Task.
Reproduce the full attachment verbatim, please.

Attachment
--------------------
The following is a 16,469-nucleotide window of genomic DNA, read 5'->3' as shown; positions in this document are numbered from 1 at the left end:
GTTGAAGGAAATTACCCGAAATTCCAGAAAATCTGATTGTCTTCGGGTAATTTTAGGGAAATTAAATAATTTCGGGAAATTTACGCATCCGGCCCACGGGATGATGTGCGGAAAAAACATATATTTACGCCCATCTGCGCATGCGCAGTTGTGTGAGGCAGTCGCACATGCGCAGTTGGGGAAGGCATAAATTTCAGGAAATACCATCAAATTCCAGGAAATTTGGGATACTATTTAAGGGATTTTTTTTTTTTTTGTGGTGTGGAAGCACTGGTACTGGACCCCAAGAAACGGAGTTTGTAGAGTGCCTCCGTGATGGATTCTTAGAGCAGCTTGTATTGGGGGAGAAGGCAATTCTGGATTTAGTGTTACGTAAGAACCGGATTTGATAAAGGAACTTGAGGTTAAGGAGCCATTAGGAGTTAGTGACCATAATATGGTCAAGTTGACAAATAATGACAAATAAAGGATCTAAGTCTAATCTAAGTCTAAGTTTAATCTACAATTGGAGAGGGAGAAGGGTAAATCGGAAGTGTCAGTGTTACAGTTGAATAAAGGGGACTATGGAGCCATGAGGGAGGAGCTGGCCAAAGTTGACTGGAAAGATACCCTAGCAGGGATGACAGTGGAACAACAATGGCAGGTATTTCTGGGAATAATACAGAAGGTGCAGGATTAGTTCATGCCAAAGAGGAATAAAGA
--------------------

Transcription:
The following is a 16,469-nucleotide window of genomic DNA, read 5'->3' as shown; positions in this document are numbered from 1 at the left end:
GTTGAAGGAAATTACCCGAAATTCCAGAAAATCTGATTGTCTTCGGGTAATTTTAGGGAAATTAAATAATTTCGGGAAATTTACGCATCCGGCCCACGGGATGATGTGCGGAAAAAACATATATTTACGCCCATCTGCGCATGCGCAGTTGTGTGAGGCAGTCGCACATGCGCAGTTGGGGAAGGCATAAATTTCAGGAAATACCATCAAATTCCAGGAAATTTGGGATACTATTTAAGGGATTTTTTTTTTTTTTGTGGTGTGGAAGCACTGGTACTGGACCCCAAGAAACGGAGTTTGTAGAGTGCCTCCGTGATGGATTCTTAGAGCAGCTTGTATTGGGGGAGAAGGCAATTCTGGATTTAGTGTTACGTAAGAACCGGATTTGATAAAGGAACTTGAGGTTAAGGAGCCATTAGGAGTTAGTGACCATAATATGGTCAAGTTGACAAATAATGACAAATAAAGGATCTAAGTCTAATCTAAGTCTAAGTTTAATCTACAATTGGAGAGGGAGAAGGGTAAATCGGAAGTGTCAGTGTTACAGTTGAATAAAGGGGACTATGGAGCCATGAGGGAGGAGCTGGCCAAAGTTGACTGGAAAGATACCCTAGCAGGGATGACAGTGGAACAACAATGGCAGGTATTTCTGGGAATAATACAGAAGGTGCAGGATTAGTTCATGCCAAAGAGGAATAAAGA